Kept In The Dark, Nina Bawden, 1984

Creepy Fat Young Man

keptinthedark

Kept in the Dark is a rare (at least back in 1984) psychological thriller aimed for teens and pre-teens. Noel, 14, Clara, 12, and Bosie, 10, have to leave their London home behind at least for a while when their father, who is an actor in theater and TV, suffers a mental breakdown and must check into an institution to seek help. Their mother is unable to provide for them on her own so the children move to the countryside to live with their wealthy maternal grandparents until their father gets better. Their grandmother is little kooky herself and their grandpa a grumpy old war ax who has never accepted her daughter’s husband due to his acting profession. The stately but decaying mansion, which the children are supposed to call their home for time being, fascinate vivid imaginations of the three. Especially young Bosie’s who finds all kinds of rather mundane but possibly threatening things from its mostly unused rooms, like an old WWII era revolver in a secret compartment of an old desk.

Kept in the Dark’s strength is in this viewpoint of a child, things can look exciting or threatening when the true, grown up meaning is left to speculation. Especially when adults are constantly hiding things and talk about them only between themselves with hushed tones. One thing is particularly kept in the dark is David, twenty-something, overweight drifter, whom Bosie finds one morning sleeping in a pavilion of the overgrown garden but who in reality is grandpa’s nephew. David comes inside the house and without further ado takes the control of the household. The trusted housekeeper is fired, David uses his grandfather’s Bentley like his own, buys expensive roller skates and motorcyclists leather suit, which does not flatter his figure. David’s obesity is almost a plot point that I’ve seen mentioned in all reviews of this book, it is not often when we see an overweight young man in books, in most cases, they only come as bullied childhood sidekicks or leering perverts or corrupt German lieutenants.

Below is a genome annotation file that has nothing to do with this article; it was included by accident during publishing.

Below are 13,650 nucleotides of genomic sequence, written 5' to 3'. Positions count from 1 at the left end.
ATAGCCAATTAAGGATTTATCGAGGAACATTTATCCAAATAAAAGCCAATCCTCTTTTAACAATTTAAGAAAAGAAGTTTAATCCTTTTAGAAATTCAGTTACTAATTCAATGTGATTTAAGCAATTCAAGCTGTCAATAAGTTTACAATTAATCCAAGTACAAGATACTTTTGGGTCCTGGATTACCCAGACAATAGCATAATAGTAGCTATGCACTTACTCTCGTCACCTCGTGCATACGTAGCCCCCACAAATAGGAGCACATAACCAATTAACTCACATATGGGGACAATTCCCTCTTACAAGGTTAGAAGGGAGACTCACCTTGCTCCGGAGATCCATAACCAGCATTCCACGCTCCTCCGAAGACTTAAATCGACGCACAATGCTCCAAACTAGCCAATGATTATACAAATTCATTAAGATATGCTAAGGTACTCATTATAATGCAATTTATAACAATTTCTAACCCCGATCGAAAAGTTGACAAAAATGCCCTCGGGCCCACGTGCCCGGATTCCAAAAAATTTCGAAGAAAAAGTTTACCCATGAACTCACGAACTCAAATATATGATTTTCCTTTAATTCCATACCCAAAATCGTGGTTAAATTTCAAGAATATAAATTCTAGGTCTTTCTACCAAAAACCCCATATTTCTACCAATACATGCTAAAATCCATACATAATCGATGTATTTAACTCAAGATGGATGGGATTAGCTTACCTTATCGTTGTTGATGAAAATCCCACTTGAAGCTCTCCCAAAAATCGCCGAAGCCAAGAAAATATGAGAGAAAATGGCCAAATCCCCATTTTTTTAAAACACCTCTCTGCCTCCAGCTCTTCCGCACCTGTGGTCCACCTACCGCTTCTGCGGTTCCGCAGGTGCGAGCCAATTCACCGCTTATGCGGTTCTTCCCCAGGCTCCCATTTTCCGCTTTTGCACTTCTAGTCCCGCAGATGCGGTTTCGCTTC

In no time, brash David begins to suck the life out of the other, feisty grandfather turns ashy, grandmother stops eating and does not leave her room and the old family dog begins to smell. Noel has suspected and shunned David from the start and although Bosie and Clara were initially under David’s spell, Noel soon gets their to support. I find it quite refreshing that this time there is not a long and frustrating period in which one person is trying in vain to convince others that a popular character is up to no good. Ownership of the revolver found in a secret compartment of the writing table becomes a burning issue.

The viewpoint of a child with lively imagination prevails until the (happy) ending when David has hit the road again and life instantly looks brighter. There is a relieved atmosphere at the dinner table but Bosie and Clara wonder what exactly happened and why, as David’s mysterious grip on the grandparents is never really explained. But as Clara says, “Adults always hide all the exciting things.”